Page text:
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report, and was advanced to the rank of major. But of this

2023-12-04 02:07:38 source:Lawless netauthor: problem click:520Second-rate

'No one else would offer terms as good.'

report, and was advanced to the rank of major. But of this

Well, it was seventy-five pounds in hand. The cheque came as soon as it was requested, and Reardon's face brightened for the moment. Blessed money! root of all good, until the world invent some saner economy.

report, and was advanced to the rank of major. But of this

'How much do you owe your mother?' he inquired, without looking at Amy.

report, and was advanced to the rank of major. But of this

'Six pounds,' she answered coldly.

'And five to Carter; and rent, twelve pounds ten. We shall have a matter of fifty pounds to go on with.'

The prudent course was so obvious that he marvelled at Amy's failing to suggest it. For people in their circumstances to be paying a rent of fifty pounds when a home could be found for half the money was recklessness; there would be no difficulty in letting the flat for this last year of their lease, and the cost of removal would be trifling. The mental relief of such a change might enable him to front with courage a problem in any case very difficult, and, as things were, desperate. Three months ago, in a moment of profoundest misery, he had proposed this step; courage failed him to speak of it again, Amy's look and voice were too vivid in his memory. Was she not capable of such a sacrifice for his sake? Did she prefer to let him bear all the responsibility of whatever might result from a futile struggle to keep up appearances?

Between him and her there was no longer perfect confidence. Her silence meant reproach, and--whatever might have been the case before--there was no doubt that she now discussed him with her mother, possibly with other people. It was not likely that she concealed his own opinion of the book he had just finished; all their acquaintances would be prepared to greet its publication with private scoffing or with mournful shaking of the head. His feeling towards Amy entered upon a new phase. The stability of his love was a source of pain; condemning himself, he felt at the same time that he was wronged. A coldness which was far from representing the truth began to affect his manner and speech, and Amy did not seem to notice it, at all events she made no kind of protest. They no longer talked of the old subjects, but of those mean concerns of material life which formerly they had agreed to dismiss as quickly as possible. Their relations to each other-- not long ago an inexhaustible topic--would not bear spoken comment; both were too conscious of the danger-signal when they looked that way.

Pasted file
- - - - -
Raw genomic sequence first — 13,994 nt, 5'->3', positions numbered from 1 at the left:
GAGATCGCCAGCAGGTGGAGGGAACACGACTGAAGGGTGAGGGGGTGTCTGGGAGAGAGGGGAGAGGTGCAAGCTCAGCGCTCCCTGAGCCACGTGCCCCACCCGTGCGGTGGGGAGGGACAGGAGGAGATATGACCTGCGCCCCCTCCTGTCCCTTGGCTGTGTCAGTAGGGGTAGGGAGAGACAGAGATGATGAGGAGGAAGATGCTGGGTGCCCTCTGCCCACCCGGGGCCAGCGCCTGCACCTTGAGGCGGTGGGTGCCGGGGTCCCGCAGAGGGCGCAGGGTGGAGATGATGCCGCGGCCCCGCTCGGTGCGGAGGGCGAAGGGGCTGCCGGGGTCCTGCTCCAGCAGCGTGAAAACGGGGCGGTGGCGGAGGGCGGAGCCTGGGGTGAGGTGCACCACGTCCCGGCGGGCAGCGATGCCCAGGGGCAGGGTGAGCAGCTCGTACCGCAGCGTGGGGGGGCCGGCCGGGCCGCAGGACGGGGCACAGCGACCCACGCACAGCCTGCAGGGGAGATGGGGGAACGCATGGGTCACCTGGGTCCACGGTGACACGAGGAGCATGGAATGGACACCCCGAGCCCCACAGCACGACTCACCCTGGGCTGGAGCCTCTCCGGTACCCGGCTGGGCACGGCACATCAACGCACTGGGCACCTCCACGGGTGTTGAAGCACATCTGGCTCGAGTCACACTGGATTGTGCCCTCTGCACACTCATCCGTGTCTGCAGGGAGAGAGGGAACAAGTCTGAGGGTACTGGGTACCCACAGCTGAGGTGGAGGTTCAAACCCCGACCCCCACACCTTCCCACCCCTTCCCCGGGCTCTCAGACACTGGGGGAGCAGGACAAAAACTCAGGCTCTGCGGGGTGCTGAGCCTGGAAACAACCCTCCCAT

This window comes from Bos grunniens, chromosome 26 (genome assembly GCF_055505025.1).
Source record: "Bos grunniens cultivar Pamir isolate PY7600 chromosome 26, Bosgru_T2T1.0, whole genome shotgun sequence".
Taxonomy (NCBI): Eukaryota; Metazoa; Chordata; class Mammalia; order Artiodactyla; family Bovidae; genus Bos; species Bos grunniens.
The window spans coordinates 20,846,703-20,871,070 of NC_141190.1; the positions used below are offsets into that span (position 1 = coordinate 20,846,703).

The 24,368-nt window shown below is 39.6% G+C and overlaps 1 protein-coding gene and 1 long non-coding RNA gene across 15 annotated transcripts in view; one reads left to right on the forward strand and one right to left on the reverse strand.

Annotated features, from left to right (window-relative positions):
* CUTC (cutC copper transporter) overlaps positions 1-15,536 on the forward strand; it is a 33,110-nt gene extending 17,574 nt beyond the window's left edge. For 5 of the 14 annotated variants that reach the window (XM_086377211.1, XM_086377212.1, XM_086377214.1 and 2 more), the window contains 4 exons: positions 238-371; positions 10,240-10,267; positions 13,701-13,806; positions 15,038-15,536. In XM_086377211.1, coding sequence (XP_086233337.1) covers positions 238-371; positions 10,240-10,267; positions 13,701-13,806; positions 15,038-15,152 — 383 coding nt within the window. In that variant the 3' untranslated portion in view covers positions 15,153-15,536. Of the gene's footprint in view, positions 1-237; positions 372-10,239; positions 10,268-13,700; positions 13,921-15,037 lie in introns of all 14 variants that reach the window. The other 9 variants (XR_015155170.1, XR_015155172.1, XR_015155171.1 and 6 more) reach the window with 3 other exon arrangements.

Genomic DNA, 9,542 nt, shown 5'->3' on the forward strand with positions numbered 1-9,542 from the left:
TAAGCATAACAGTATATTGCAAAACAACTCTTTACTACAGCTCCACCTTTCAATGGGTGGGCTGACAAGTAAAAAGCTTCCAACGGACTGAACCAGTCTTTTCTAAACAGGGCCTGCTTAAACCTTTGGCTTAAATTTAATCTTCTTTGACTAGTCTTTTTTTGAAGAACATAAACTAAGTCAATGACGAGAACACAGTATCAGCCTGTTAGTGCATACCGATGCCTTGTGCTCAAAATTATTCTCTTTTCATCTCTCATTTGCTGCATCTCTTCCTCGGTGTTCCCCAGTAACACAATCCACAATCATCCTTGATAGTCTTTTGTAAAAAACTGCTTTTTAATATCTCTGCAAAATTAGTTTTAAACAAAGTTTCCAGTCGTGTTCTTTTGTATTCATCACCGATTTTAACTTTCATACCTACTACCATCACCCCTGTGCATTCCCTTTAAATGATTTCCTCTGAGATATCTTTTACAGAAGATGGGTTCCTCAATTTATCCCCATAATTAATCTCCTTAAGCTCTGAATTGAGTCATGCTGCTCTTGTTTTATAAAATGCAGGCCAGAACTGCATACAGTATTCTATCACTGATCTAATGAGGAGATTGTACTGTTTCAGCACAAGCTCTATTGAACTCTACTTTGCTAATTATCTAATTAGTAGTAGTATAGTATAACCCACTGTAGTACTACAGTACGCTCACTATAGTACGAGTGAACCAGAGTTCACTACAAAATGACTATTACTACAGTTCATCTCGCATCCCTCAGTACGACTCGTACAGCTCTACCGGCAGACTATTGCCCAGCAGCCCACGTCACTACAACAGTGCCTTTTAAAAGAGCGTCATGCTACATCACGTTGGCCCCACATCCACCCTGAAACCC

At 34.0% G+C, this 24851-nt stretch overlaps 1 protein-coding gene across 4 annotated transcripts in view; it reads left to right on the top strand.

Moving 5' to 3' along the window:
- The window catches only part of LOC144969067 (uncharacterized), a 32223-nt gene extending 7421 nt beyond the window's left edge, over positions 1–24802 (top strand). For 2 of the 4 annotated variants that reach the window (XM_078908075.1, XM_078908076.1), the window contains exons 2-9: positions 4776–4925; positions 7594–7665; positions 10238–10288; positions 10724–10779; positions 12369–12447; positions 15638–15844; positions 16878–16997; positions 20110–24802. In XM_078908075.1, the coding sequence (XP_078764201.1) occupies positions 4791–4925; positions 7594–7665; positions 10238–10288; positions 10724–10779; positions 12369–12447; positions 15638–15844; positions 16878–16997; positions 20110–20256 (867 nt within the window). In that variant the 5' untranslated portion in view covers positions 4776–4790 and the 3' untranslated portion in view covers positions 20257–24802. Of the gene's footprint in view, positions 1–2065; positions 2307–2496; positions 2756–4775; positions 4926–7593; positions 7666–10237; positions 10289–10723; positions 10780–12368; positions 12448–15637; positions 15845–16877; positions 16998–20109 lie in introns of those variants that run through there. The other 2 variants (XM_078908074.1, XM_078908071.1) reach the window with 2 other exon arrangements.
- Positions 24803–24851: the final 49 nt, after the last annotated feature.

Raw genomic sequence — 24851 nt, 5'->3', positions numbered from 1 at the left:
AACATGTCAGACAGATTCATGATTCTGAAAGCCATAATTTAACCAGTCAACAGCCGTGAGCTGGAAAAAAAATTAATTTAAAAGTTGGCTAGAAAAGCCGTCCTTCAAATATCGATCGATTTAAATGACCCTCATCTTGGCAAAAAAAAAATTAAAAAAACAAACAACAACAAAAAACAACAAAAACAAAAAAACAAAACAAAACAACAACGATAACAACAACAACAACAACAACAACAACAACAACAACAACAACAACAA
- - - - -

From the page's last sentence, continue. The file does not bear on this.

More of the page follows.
In the time of waiting for the publishers' offer, and now again when he was asking himself how he should use the respite granted him, Reardon spent his days at the British Museum. He could not read to much purpose, but it was better to sit here among strangers than seem to be idling under Amy's glance. Sick of imaginative writing, he turned to the studies which had always been most congenial, and tried to shape out a paper or two like those he had formerly disposed of to editors. Among his unused material lay a mass of notes he had made in a reading of Diogenes Laertius, and it seemed to him now that he might make something salable out of these anecdotes of the philosophers. In a happier mood he could have written delightfully on such a subject--not learnedly, but in the strain of a modern man whose humour and sensibility find free play among the classic ghosts; even now he was able to recover something of the light touch which had given value to his published essays.

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